Today is the fifth day of the new semester, and in a couple of hours, my students and I will be embarking on our third class meeting in which we will be tackling our first documentary (The Thin Blue Line for anybody who happens to be curious). I’m always, always excited to teach, but I’m especially excited to teach on days in which we’re discussing film and/or television shows because that is my jam. That’s what I do in my own work, and I love being able to open that up to students who often don’t know (like I didn’t know when I was an undergrad) that this is something that has value, something that they can build a life on. In fact, we spent part of class during our second meeting discussing the importance of pop culture in our lives. On the short list of things that I’d like them to take away from this class (ok the list isn’t really that short, but still), I want them to understand how pop culture is intrinsically intertwined with our culture more broadly.
The other significant focus of our second class meeting was discussing writing. Though my class is one that is centered on documentaries, it is also a second year writing course. Throughout the semester, my students will be composing several different writing assignments, and I thought it necessary to both remind them of that component of the class and to see where their heads were at about writing.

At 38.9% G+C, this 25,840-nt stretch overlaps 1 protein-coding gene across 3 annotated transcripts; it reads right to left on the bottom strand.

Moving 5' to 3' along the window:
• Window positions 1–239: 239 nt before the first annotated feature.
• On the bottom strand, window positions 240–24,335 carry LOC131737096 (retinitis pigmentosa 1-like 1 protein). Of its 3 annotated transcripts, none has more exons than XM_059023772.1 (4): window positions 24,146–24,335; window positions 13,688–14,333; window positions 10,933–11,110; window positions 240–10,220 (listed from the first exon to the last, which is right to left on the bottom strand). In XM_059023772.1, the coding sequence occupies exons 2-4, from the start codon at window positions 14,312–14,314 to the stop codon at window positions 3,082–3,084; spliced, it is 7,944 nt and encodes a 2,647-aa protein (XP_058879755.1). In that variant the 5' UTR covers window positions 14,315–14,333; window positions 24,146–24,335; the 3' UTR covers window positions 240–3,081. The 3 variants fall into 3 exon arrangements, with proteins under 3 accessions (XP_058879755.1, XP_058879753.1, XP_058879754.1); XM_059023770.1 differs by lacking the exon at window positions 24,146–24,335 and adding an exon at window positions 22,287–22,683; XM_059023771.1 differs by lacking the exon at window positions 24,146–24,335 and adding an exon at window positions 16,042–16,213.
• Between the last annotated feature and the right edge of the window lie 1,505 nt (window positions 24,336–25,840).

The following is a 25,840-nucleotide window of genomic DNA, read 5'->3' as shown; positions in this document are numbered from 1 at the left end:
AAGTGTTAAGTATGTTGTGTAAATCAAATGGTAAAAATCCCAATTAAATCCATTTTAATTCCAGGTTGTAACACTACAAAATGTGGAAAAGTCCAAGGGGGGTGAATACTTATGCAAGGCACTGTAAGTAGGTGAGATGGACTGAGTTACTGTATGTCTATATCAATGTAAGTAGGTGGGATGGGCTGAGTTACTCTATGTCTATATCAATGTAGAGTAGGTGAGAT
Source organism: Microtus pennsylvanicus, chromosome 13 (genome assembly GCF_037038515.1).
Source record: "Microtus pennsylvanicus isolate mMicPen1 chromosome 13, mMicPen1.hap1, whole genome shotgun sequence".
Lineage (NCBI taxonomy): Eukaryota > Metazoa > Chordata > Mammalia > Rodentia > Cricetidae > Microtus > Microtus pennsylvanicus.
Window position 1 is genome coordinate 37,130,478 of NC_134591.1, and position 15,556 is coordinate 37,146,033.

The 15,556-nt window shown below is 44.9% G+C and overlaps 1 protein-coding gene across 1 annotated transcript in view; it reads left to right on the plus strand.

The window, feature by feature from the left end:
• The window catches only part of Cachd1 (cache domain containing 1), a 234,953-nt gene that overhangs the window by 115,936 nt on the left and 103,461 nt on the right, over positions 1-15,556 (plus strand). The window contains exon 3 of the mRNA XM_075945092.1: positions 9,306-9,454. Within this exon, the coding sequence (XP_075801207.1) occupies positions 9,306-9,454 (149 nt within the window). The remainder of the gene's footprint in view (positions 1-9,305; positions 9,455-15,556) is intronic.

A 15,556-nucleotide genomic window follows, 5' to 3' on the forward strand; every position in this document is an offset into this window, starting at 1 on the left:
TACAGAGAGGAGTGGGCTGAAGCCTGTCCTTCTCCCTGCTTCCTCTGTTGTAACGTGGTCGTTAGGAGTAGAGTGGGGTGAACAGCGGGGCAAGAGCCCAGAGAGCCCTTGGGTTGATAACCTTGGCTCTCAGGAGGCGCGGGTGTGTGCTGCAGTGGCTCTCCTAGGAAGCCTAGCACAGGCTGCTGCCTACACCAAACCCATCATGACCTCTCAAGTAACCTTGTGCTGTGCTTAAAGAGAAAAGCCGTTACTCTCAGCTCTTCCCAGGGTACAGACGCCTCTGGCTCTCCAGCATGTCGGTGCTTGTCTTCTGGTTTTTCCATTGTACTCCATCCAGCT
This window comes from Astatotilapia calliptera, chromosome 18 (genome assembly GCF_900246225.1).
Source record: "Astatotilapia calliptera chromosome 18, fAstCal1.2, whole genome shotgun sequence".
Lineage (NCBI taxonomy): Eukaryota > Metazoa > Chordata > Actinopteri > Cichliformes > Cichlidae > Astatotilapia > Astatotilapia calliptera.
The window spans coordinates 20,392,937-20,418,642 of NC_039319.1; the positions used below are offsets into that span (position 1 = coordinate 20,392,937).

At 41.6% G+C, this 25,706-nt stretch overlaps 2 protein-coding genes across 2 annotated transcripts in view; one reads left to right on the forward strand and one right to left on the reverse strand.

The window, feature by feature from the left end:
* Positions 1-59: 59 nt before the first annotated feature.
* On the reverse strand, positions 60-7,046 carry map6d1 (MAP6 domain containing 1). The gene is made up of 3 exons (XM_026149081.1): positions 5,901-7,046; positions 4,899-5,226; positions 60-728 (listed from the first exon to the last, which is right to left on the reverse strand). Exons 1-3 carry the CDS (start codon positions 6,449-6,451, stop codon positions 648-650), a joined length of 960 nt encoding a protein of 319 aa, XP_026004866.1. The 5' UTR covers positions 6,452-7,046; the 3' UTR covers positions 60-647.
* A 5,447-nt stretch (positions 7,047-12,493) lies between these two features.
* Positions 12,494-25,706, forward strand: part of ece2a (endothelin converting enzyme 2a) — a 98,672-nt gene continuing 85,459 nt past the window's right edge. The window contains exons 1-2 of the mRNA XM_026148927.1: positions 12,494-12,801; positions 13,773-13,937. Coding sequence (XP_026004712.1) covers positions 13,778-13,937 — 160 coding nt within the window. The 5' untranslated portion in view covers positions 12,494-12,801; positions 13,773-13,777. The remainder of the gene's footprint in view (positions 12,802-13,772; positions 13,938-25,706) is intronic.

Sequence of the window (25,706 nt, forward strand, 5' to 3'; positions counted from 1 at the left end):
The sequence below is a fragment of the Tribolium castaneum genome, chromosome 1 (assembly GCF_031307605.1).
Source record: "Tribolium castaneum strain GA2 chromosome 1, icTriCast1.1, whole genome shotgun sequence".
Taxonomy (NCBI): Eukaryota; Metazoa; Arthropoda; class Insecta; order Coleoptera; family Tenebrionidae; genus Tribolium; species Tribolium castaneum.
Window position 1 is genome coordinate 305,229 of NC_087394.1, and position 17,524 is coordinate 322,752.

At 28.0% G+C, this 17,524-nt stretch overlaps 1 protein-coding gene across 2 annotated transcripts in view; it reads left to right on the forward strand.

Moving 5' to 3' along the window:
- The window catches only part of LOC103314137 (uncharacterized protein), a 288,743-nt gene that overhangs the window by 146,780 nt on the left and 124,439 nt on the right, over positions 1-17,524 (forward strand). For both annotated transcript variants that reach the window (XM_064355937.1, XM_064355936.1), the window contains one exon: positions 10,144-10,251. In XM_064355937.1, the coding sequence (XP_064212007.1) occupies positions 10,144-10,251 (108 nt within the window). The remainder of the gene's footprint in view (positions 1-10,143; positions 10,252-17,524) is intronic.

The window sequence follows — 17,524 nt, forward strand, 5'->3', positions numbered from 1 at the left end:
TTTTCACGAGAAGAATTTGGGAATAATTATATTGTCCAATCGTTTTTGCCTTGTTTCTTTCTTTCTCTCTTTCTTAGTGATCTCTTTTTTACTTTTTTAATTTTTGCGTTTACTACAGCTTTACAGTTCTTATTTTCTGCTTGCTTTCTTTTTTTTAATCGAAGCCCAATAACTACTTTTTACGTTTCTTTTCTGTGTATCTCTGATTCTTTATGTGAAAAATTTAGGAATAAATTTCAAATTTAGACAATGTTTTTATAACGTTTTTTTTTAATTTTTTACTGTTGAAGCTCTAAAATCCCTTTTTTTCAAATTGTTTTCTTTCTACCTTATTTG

When I asked how many people enjoyed writing, the raised hands were unsurprisingly few and far between. I’m not the first to say this (in fact, John Warner was tweeting about this yesterday: https://twitter.com/biblioracle/status/819534603165831168), but I think school often does ruin writing for students. It makes writing something that is wholly unenjoyable and uninspired, which is something that I intend to try to work against in my class. One of my colleagues mentioned a few days ago that one of his students said they had a teacher who dock them for the very particular way the essay was stapled.
For. The. Way. It. Was. Stapled. Y’all.
This is why, when I asked my students to write down something that they knew or believed about writing (inspired by this post: https://jcmadams.wordpress.com/2016/02/15/in-class-activity-what-we-know-about-writing/), I wasn’t surprised by answers like “Writing is tedious and time-consuming.” At some point, writing, particularly “academic writing,” all too easily becomes a series of hoops to jump through and requirements to check off without being emphasized as a valuable process, a useful means of expression, a creative outlet (yes, even the academic stuff), etc. So one of my goals this semester? Counter that. Counter it aggressively. Wish me luck, eh?
(And if you have any handy tips or suggestions, feel free to send them my way)